POST-GAZETTE - Res Publica
It May Not Be in Their Interest, But It is in Their Nature.
by David Trumbull
October 6, 2006
When I teach adult education classes on the lives of the greatest men of history --Alexander the Great, Julius Caesar, and such-- I place much emphasis on the character and motivation of the men, in order that, by learning from these towering figures, students and teacher may improve our character and accomplish great deeds. In this regard my colleague, Chris, uses the story of the frog and the scorpion caught in an overflowing river. The scorpion, seeing that he is to drown, begs the good-natured frog to allow him to ride out the flood on the frog's back. The frog says, "I'd be happy to help you, fellow creature of God, but you are a scorpion; it is in your nature to sting and your sting is fatal." The scorpion replies, "If I sting and you die I'll drown as well; so, you see, it is not in my interest to sting." The frog, allowing the logic of this reasoning, takes the scorpion on his back and both cross the torrent towards safety. However, half-way across the river, the scorpion stings the frog. The frog says, "Friend, why did you thus? Now you will die with me; it was not in your interest to thus kill your savior." The scorpion replied," It was not in my interest, but it was in my nature, and that is stronger."
I was reminded of this tale when the supporters of Kerry Healy were doing all they could to push Christy Mihos out of the Republican Party Primary and into the General Election as an Unenrolled candidate. They protested that they did not mean to force him out, for surely it was not in the interest of Healy to have a third-party distraction in November. But it was in their nature to conduct a party purge. Once again, nature prevailed.
The Republican Party of Massachusetts continues to shrink as the organization pursues a reducing program. Would-be candidates for office are discouraged from running by a party that provides little support for races other than the governorship. And a suicidal tactic of avoiding primary election contests is vigorously pushed. In last month's primary election, out of 200 seats in the General Court, 130 had no Republican candidate on the ballot. There were contested Republican primaries for a mere seven of those seats.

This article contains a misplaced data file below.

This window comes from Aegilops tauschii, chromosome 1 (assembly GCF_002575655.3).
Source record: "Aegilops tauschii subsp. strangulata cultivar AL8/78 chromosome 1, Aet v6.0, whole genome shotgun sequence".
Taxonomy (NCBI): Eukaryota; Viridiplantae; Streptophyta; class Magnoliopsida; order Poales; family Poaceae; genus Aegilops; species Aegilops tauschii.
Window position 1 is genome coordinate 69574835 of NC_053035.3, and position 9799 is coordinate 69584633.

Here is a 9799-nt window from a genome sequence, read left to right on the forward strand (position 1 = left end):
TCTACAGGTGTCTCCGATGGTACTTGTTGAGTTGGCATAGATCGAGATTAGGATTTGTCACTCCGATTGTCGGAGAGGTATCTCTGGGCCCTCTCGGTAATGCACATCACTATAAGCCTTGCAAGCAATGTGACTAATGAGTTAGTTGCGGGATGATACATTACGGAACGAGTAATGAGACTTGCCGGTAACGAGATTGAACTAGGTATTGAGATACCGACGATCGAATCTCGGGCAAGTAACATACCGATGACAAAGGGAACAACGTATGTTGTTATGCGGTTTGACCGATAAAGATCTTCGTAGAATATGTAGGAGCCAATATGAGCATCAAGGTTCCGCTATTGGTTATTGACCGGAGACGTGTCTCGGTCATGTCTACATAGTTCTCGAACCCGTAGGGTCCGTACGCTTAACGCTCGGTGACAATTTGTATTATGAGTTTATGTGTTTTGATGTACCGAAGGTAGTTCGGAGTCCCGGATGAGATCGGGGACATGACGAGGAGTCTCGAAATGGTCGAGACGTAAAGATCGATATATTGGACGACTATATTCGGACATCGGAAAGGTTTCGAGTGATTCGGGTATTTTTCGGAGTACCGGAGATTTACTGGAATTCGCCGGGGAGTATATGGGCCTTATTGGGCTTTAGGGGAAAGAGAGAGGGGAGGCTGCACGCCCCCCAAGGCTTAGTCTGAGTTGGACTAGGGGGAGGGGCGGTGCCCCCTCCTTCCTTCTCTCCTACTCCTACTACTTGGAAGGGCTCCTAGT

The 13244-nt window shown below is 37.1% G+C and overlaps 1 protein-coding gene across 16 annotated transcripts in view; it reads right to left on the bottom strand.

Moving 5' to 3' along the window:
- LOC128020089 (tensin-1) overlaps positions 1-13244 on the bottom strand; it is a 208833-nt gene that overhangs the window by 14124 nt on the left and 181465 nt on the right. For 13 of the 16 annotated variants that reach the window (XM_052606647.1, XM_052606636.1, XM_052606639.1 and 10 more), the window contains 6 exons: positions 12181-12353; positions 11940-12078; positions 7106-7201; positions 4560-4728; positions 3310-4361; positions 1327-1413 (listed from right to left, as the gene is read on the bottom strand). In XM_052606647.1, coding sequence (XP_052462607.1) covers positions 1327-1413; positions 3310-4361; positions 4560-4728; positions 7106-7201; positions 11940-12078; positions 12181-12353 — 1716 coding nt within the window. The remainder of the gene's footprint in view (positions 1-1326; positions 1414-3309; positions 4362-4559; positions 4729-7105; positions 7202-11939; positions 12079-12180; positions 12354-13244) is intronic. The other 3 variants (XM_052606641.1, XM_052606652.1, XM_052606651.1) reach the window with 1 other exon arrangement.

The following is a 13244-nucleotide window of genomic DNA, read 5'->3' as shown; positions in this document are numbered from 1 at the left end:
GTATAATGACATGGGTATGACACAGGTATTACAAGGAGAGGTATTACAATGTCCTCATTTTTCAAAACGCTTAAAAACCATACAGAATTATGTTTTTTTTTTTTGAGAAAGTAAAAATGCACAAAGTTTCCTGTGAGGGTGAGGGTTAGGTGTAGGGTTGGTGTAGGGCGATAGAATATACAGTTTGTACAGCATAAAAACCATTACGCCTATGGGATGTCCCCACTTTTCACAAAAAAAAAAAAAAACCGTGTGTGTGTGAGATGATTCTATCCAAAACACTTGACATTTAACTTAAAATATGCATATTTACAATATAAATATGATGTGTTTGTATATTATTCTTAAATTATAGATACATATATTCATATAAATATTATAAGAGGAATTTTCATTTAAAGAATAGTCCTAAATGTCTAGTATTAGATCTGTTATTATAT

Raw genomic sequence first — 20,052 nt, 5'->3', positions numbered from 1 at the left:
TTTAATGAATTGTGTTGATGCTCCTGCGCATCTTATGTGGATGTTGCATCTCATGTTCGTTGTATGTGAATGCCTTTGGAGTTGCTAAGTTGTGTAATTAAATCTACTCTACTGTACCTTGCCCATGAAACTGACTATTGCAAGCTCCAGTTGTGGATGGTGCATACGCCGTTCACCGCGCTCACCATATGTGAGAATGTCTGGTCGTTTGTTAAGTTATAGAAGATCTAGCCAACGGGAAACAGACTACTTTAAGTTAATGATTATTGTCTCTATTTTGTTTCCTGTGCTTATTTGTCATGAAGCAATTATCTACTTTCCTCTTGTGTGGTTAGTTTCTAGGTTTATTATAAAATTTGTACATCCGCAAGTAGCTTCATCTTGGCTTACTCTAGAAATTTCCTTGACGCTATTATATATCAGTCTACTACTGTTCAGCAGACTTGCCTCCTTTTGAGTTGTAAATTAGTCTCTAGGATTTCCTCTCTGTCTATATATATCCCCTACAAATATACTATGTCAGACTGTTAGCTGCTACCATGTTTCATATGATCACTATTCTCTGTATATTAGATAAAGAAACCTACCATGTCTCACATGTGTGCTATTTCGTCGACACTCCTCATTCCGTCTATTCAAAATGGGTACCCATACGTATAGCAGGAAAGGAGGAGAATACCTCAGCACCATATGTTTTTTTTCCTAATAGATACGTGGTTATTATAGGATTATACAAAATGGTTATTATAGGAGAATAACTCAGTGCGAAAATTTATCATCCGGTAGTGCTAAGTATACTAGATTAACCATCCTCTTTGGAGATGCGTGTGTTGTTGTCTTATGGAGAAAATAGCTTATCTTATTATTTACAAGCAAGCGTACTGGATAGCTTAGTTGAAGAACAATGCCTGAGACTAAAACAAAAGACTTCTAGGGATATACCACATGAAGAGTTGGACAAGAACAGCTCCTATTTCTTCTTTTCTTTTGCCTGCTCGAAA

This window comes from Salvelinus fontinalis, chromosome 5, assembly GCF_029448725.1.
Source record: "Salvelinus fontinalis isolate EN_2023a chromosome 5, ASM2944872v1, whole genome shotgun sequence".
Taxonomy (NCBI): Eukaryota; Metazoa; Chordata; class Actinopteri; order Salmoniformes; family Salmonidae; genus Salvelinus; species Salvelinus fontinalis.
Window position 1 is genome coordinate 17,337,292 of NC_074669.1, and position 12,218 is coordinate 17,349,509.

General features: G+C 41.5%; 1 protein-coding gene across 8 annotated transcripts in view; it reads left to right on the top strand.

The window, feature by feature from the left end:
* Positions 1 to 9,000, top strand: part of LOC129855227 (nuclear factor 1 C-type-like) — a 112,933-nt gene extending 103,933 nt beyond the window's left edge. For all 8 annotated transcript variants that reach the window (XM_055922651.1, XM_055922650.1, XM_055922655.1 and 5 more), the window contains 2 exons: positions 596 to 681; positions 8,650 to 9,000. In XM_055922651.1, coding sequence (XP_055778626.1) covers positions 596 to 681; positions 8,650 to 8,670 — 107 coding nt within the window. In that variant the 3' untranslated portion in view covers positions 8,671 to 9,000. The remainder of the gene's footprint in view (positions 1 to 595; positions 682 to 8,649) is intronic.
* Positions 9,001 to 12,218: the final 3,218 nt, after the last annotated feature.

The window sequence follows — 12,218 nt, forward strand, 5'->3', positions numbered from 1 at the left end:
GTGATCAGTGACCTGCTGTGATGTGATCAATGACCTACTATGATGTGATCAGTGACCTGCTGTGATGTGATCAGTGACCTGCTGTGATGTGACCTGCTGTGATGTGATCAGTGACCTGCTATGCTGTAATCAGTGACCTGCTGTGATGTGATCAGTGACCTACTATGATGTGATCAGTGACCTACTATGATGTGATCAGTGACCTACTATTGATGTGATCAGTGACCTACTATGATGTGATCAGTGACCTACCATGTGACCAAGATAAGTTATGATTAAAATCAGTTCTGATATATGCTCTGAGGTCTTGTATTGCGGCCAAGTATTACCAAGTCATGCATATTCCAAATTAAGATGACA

Contested primaries are important to the future life of the Party. With no name, or only one name, on the ballot, voters have little reason to vote in a Republican primary that determines nothing. Why register as Republican? Better to be unenrolled so you can vote in the contested Democratic primary. This is fatal to the party in two ways. A candidate or party could easily spend tens or hundreds of thousands of dollars to identify its voters. Here in Massachusetts the state does it with taxpayer money (not all states have party registration), but our Republican Party, by failing to give a reason to vote in our primary election drives voters out of the Republican registration and into Unenrolled or Democratic.
And consider that Republican-leaning person who votes in the Democratic primary contest in September. Come November that voter is faced with no Republican on the ballot, or an underfunded Republican who, for lack of an interesting primary fight to cover, has gotten little press compared to the Democrat. In the Democratic candidate that voter may well see someone he has voted for already in the primary and whom he has concluded is not so bad a choice, especially against a Republican with little likelihood of winning.
And so, here we are, with Republican registration at 13 percent. No Republican candidate for two of the six constitutional offices. No Republican candidate in seven of the ten congressional districts. No Republican candidate in 119 of the 200 districts of the General Court.
Kerry Healy may yet pull off a win in November. But even if she wins, she will face Democratic super-majorities in the legislature that will severely limit he ability to do much as governor. Mitt Romney's accomplishments in the corner office have been limited to getting himself elected head of the Republican Governors Association and firing the Republican who ran the Big Dig. And the party continues to shrink.